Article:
There is more than meets the eye when it comes to being a homicide detective. For example, did you know that they make an average of $29.42 an hour? That's $61,184 a year!
Between 2018 and 2028, the career is expected to grow 5% and produce 37,500 job opportunities across the U.S.
There are certain skills that many homicide detectives have in order to accomplish their responsibilities. By taking a look through resumes, we were able to narrow down the most common skills for a person in this position. We discovered that a lot of resumes listed empathy, physical stamina and good judgment.
When it comes to the most important skills required to be a homicide detective, we found that a lot of resumes listed 21.4% of homicide detectives included criminal activity, while 14.5% of resumes included crime prevention, and 12.5% of resumes included search warrants. Hard skills like these are helpful to have when it comes to performing essential job responsibilities.
If you're interested in becoming a homicide detective, one of the first things to consider is how much education you need. We've determined that 57.6% of homicide detectives have a bachelor's degree. In terms of higher education levels, we found that 13.6% of homicide detectives have master's degrees. Even though most homicide detectives have a college degree, it's possible to become one with only a high school degree or GED.
Choosing the right major is always an important step when researching how to become a homicide detective. When we researched the most common majors for a homicide detective, we found that they most commonly earn bachelor's degree degrees or master's degree degrees. Other degrees that we often see on homicide detective resumes include high school diploma degrees or associate degree degrees.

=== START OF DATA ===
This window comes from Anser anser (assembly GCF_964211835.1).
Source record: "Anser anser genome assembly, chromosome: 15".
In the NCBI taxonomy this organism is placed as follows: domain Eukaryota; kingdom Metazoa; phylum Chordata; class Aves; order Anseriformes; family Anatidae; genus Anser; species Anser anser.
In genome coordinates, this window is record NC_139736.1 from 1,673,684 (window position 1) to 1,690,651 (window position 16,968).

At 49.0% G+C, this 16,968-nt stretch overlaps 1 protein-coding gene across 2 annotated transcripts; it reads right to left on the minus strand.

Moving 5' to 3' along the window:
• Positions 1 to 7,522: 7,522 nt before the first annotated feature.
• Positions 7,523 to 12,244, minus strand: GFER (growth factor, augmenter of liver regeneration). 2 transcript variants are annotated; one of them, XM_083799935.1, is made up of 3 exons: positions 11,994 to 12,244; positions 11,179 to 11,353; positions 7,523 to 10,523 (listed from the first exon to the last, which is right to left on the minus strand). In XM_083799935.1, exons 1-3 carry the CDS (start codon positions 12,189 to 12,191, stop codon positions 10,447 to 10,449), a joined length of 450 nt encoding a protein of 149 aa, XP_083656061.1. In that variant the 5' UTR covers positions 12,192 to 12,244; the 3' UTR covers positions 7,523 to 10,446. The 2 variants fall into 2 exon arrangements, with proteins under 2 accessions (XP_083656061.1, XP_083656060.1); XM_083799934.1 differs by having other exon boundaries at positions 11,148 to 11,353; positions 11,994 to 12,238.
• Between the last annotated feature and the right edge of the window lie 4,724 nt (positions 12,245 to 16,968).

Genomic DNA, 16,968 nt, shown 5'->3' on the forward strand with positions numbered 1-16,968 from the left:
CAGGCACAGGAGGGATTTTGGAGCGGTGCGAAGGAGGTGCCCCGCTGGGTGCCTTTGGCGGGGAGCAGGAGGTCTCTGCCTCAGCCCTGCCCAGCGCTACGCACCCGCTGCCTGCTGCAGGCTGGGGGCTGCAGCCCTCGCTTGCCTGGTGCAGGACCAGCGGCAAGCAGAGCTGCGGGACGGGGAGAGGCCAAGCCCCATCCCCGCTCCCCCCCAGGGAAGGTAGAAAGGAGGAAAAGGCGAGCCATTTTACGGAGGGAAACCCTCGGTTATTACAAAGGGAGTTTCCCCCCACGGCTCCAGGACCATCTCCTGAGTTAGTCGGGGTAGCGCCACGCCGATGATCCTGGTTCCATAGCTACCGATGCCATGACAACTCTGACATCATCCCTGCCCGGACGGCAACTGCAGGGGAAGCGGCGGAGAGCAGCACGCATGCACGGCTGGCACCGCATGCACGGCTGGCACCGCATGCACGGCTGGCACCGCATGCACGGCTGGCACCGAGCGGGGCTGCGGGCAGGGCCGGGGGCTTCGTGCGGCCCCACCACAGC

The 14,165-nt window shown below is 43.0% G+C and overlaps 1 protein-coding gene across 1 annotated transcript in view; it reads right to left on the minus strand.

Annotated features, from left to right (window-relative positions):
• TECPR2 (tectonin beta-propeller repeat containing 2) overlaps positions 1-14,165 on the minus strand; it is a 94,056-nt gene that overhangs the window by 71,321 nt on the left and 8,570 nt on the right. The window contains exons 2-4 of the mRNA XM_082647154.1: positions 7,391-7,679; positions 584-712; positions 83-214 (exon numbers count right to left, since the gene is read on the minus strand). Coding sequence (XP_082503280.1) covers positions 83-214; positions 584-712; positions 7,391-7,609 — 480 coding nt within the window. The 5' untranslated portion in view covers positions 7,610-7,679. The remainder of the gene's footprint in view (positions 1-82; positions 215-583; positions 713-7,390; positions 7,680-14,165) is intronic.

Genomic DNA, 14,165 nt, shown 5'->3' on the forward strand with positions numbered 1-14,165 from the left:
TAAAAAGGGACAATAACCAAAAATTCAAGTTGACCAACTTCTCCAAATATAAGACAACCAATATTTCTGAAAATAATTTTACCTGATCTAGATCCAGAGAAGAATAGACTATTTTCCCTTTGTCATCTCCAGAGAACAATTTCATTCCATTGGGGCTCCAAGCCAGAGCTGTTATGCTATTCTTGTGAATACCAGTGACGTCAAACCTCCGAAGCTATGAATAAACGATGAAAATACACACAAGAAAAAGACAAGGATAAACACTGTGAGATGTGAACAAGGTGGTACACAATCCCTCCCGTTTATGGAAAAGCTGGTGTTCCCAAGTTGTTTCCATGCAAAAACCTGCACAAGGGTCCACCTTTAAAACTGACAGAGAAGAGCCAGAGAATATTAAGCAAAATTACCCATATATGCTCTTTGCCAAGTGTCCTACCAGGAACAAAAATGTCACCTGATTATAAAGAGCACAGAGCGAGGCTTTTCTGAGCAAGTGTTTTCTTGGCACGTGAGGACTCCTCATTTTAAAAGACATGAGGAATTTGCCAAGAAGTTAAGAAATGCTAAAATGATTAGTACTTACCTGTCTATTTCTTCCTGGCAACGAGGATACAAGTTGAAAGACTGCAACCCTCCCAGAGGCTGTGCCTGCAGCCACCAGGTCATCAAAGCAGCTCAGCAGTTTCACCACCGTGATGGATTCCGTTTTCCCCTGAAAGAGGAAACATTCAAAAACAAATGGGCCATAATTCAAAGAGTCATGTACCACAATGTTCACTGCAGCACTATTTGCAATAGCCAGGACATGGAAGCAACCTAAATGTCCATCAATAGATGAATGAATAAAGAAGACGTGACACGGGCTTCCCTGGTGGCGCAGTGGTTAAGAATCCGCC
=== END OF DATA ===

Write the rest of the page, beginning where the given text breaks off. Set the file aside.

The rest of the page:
You may find that experience in other jobs will help you become a homicide detective. In fact, many homicide detective jobs require experience in a role such as detective. Meanwhile, many homicide detectives also have previous career experience in roles such as police officer or patrol officer.
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As you move along in your career, you may start taking on more responsibilities or notice that you've taken on a leadership role. Using our career map, a homicide detective can determine their career goals through the career progression. For example, they could start out with a role such as sergeant, progress to a title such as investigator and then eventually end up with the title senior investigator.
|Top Careers Before Homicide Detective|
Police Officer19.5 %
Patrol Officer15.3 %
Deputy Sheriff4.2 %
|Top Careers After Homicide Detective|
Police Officer11.8 %
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Black or African American15.9 %
Hispanic or Latino15.2 %
|Foreign Languages Spoken|
Saint Leo University10.0 %
Saint Francis College6.7 %
Tulane University6.7 %
Florida International University6.7 %
Criminal Justice50.0 %
Law Enforcement6.3 %
High School Diploma13.6 %
The skills section on your resume can be almost as important as the experience section, so you want it to be an accurate portrayal of what you can do. Luckily, we've found all of the skills you'll need so even if you don't have these skills yet, you know what you need to work on. Out of all the resumes we looked through, 21.4% of homicide detectives listed criminal activity on their resume, but soft skills such as empathy and physical stamina are important as well.